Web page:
In the North, Chinese dumplings are the must-eat food on Chinese New Year’s Eve. To the south of the Yangtze River, most people eat spring rolls or sticky rice cake. The Reunion Dinner on Chinese New Year’s Eve is when families gather to feast.
At midnight, fireworks illuminate the sky to celebrate New Year of the Dog and to drive away evil. The tradition began, according to legend, when a monster called Nian would come out to eat villagers and destroy their houses every New Year’s Eve. The villagers discovered that burning dry bamboo produced an explosive sound that scared away the monster.
Like at Christmas in other countries, people exchange red envelope gifts during Chinese New Year to the elderly and children. The significance of red envelopes is the red paper, not the money inside. Wrapping money in red envelopes bestows more happiness and blessings to the receivers.
One the final day of the Chinese New Year is the spectacular lantern parade takes place. This symbolises letting go of your past self. During the festival, the Chinese obtain new lanterns to release the following year.
The best places in China to experience the Chinese New Year of the Dog…
Xian City Wall Festival: With a long history, Xian pays great attention to this festival. Well before the holiday begins, the wall comes to life with colourful lanterns. For folk culture, head to the Tang West Market and Small Wild Goose Pagoda. You will see lion dancing, paper-cutting, sugar figurine making amongst other heritage shows.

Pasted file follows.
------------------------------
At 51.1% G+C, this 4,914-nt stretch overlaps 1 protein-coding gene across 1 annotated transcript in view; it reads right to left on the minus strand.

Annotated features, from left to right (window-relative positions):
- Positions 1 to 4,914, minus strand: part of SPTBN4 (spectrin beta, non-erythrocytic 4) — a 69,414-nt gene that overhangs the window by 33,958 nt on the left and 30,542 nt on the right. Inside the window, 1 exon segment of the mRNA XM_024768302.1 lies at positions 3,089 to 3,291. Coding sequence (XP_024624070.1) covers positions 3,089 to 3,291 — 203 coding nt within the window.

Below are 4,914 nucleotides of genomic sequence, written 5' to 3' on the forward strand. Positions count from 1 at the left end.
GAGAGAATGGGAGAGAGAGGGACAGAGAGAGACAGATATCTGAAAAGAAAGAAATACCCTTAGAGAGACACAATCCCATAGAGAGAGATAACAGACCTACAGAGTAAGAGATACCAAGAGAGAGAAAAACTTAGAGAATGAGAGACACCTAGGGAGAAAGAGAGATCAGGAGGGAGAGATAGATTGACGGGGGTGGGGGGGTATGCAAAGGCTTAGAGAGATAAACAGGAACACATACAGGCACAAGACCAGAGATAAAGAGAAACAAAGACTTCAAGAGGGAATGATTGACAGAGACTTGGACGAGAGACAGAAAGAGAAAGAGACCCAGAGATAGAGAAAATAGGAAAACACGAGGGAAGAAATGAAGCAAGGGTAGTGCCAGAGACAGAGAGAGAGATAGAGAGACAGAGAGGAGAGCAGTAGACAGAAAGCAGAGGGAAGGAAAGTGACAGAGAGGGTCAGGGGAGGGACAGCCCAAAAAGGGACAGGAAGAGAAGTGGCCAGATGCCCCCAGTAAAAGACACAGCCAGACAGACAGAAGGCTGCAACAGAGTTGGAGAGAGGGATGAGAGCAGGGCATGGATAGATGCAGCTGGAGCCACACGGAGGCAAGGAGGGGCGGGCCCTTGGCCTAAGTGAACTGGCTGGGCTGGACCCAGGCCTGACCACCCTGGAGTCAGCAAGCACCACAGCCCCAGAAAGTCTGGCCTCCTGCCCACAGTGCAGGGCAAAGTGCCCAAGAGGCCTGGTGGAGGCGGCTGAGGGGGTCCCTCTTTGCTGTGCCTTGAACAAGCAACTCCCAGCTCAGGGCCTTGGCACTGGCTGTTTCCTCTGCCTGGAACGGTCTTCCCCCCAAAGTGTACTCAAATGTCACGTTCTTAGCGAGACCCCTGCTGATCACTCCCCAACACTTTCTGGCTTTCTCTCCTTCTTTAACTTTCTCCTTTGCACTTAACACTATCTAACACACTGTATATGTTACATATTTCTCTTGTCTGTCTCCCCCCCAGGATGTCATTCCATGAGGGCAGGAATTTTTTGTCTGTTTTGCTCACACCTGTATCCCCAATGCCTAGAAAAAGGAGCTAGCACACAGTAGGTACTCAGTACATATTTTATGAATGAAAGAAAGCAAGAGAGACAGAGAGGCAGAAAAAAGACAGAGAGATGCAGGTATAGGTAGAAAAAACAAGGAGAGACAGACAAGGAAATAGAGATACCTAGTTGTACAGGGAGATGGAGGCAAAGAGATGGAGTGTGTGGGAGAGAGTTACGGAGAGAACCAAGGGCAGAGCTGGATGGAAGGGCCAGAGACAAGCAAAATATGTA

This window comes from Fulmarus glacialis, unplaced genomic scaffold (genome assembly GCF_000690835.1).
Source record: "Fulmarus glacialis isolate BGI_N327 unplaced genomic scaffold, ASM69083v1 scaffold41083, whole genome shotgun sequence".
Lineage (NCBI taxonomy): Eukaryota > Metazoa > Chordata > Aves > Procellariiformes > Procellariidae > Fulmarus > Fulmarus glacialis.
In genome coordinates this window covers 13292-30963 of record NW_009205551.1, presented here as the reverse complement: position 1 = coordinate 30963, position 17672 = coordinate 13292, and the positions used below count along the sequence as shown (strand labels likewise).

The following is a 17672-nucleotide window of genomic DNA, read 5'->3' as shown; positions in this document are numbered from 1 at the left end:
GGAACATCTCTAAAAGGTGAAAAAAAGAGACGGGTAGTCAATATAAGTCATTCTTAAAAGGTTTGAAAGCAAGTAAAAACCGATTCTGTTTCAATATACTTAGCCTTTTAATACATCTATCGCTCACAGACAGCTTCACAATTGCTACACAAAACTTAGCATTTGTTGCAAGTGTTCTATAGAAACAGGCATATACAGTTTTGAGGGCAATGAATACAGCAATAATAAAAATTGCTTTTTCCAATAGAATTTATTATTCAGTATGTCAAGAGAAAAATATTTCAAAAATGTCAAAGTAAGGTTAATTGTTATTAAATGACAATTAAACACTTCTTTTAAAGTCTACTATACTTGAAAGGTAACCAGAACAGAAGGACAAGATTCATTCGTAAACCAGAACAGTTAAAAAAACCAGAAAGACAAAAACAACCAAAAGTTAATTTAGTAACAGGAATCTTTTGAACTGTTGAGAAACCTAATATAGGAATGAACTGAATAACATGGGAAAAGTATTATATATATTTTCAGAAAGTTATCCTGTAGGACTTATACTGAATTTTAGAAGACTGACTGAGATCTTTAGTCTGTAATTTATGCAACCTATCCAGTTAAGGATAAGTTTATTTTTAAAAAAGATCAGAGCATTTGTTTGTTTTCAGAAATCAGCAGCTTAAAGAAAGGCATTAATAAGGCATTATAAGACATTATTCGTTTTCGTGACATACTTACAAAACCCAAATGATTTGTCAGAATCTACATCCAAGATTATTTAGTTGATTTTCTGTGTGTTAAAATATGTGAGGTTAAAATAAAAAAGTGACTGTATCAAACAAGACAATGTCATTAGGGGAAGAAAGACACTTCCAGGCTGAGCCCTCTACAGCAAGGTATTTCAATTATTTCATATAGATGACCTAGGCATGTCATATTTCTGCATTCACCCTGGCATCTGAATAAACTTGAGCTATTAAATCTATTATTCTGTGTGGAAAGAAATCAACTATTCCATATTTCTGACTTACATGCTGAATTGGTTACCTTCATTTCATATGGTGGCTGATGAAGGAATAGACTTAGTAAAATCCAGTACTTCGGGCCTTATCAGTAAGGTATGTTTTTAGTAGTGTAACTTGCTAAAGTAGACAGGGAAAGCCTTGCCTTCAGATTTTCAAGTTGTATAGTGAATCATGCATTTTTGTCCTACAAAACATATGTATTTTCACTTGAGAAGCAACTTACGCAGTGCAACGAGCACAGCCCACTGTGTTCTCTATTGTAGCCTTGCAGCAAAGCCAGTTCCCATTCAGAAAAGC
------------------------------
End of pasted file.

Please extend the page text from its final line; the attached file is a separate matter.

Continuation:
Beijing Temple fairs: There are a series of outstanding fairs around Beijing, some dating back to the Ming and Qing dynasties. You’ll see traditional crafts such as blown sugar art, clay art, calligraphy scrolls and decorative paper. Such items symbolise good luck. There will be puppet shows, kung fu demonstrations, lion dancing, and stands overflowing with regional food delights.
Shanghai, Eastern China: Ring bells and burn joss sticks at the City God Temple and Longhua Temple. See the gorgeous lantern displays at Yuyuan Old Town Bazaar. Head to Nanjing Road, one of the world’s busiest shopping streets, for Chinese New Year deals. Watch performers wearing traditional cheongsam in Yuyuan Garden. They may be holding ornately decorated lanterns to celebrate the Lantern Festival.
Harbin: For a change of festival scenery, observe the festivities in this city covered in snow and ice. The Central Street is the best choice if you want to learn Chinese culture. Visit Harbin Ice and Snow World and the Ice Lantern Garden Party to enjoy the city’s profound ice culture.
Guangzhou: Also called the Flower City, Guangzhou hosts the Chinese New Year Flower Fair. On the eve of Spring Festival, the streets are decorated with fragrant and beautiful fresh flowers, golden tangerines, and elegant miniature landscapes, looking like rivers of flowers in the distance. It is local etiquette to hand out red envelopes to visitors during the fair.
There are also many celebrations in cities and towns all over Australia. Will you join in the festivities for Chinese New Year? Perhaps plan ahead to take a tour of China for Chinese New Year in 2019? See our website for more details.